If you’ve been on social media recently you can’t have failed to notice the volume of outrage over the announcement that the news that the Solid Support Ship contracts are being tendered internationally and not being awarded to BAE on the Clyde.
Some of the tweets we found are downright incorrect, have a look:
? Whatever happened to this promise @Conservatives !?
— Peter Murrell (@PeterMurrell) April 19, 2018
UK Govt selling Scottish shipyards down the river once again. Broken promise after broken promise from these charlatans. Gavin Williamson due to Govan shipyard today, I’m sure union officials will tell him exactly what they think of him and his Govt! https://t.co/qlea3M71zR
— Humza Yousaf (@HumzaYousaf) April 19, 2018
Even an official SNP article on Clyde shipbuilding states, despite the support vessels having never been slated for the Clyde:
“Now, the order for the additional general purpose frigates could go elsewhere too. In fact, a new £1 billion order for three Royal Fleet Auxiliary ships is already going out to full international tender. This is despite UK government claims in 2012 that, ‘No British warship has been built in a foreign country for the last 50 years and we do not intend to start doing that now’.”
The Clyde is at capacity with the River class and Type 26 Frigate builds and has no intention of bidding for this work. The 40,000 tonne support vessels wouldn’t even physically fit on the slip alongside the Type 26 Frigate builds. Oh and the support vessels might be grey, but they aren’t warships.
The unions are advocating that the build stay in the UK, not that it be done on the Clyde and this is something we agree with. There are strong arguments to build these ships in the UK.
Jude Brimble, GMB National Secretary, said:
“The Royal Fleet Auxiliary contracts are the key to unlocking the country’s massive shipbuilding potential. But Ministers refusal to put the UK’s interests first will mean that instead of a massive programme of shared economic and employment re-distribution, our firms will be competing against each other for slivers of complex warship work. It beggars belief that the Government wants to give this golden opportunity away to foreign competitors when working class communities up and down the country are crying out for decent work.”
According to the ‘National Shipbuilding Strategy’ document, there are three tenets regarding UK shipbuilding policy that impact on the build location of contracts:
- For reasons of national security, all Royal Navy warships (destroyers, frigates and aircraft carriers) will continue to have a UK-owned design, and, will be built and integrated in the UK. Warship build will be via competition between UK shipyards. But international partners will be encouraged to work with UK shipyards and other providers to produce the best possible commercial solution.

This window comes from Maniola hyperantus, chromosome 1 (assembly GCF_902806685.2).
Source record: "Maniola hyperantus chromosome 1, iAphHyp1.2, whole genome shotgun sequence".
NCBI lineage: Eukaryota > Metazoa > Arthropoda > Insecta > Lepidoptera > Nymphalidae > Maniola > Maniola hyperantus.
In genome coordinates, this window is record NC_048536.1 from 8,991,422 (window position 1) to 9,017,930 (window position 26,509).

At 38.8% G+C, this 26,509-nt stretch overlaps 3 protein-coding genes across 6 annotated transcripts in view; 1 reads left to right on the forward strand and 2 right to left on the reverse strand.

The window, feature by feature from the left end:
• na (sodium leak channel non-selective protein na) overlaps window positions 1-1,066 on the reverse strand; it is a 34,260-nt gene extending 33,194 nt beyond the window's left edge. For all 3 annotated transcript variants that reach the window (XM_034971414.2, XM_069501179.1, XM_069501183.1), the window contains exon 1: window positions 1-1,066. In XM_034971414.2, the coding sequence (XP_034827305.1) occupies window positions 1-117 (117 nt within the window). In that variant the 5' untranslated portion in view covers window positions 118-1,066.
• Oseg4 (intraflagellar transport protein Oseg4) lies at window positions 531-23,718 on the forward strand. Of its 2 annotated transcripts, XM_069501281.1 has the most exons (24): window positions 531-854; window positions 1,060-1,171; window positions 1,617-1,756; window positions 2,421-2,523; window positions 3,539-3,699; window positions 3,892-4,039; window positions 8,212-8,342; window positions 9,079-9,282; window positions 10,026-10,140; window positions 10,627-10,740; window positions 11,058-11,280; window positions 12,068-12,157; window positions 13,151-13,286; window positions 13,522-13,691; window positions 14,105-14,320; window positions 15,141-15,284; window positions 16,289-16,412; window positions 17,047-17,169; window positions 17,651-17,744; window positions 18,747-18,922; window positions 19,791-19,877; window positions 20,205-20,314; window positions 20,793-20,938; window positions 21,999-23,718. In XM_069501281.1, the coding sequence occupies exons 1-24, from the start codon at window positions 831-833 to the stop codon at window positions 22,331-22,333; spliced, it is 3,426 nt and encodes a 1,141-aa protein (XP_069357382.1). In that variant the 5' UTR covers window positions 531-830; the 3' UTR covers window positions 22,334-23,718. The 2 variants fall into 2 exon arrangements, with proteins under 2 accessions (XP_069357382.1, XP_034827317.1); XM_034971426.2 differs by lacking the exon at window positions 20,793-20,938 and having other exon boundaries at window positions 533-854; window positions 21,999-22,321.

- All other naval ships should be subject to open competition (provided that there are no compelling national security reasons to constrain a particular procurement to national providers). Integration of sensitive UK-specific systems will be done in the UK, where possible after competition between UK providers.
- Defence will take account of wider factors (including the impact on UK prosperity) when making these procurement decisions.
A recent article in The Herald had claimed that shipbuilding on the Clyde has “been dealt a blow” as new support vessels aren’t going to be built there. The problem? The were never going to be, BAE aren’t even bidding for them.
Another article even says “unions had hoped the vessels would be constructed in yards across the UK and leave the specialist yards on the Clyde to built complex warships“, support vessels are not complex warships by any definition and the unions appear well aware of the fact. Another article appeared in The Evening Times which points out that unions are demanding the vessels are built in the UK, as seeking an international tender “undermines the national interest” however none of them are advocating for the 40,000 tonne support vessels be built on the Clyde which is expected to be at capacity until into the 2030’s, long after the date the vessels will be required.
We spoke to a contact at the BAE yard in Govan, who told us that the article was a bit surprising as no one at BAE expected the vessels would be built on the Clyde:
“Calling this a blow is a very strange choice of words. It [the article] came as a surprise frankly, I don’t think anyone here considers this any sort of blow especially as we were never going to be building them and BAE have no intention of bidding for them. They’ll be going to South Korea like the tankers as I don’t think any UK yard is considering a bid for them, we certainly aren’t.”
An MoD spokesperson said:
“There will be an international competition to build the ‘Fleet Solid Support’ supply ships, which UK companies will be able to enter, with a separate UK-only competition for customisation work and trials. This approach ensures the best value for money for taxpayers.”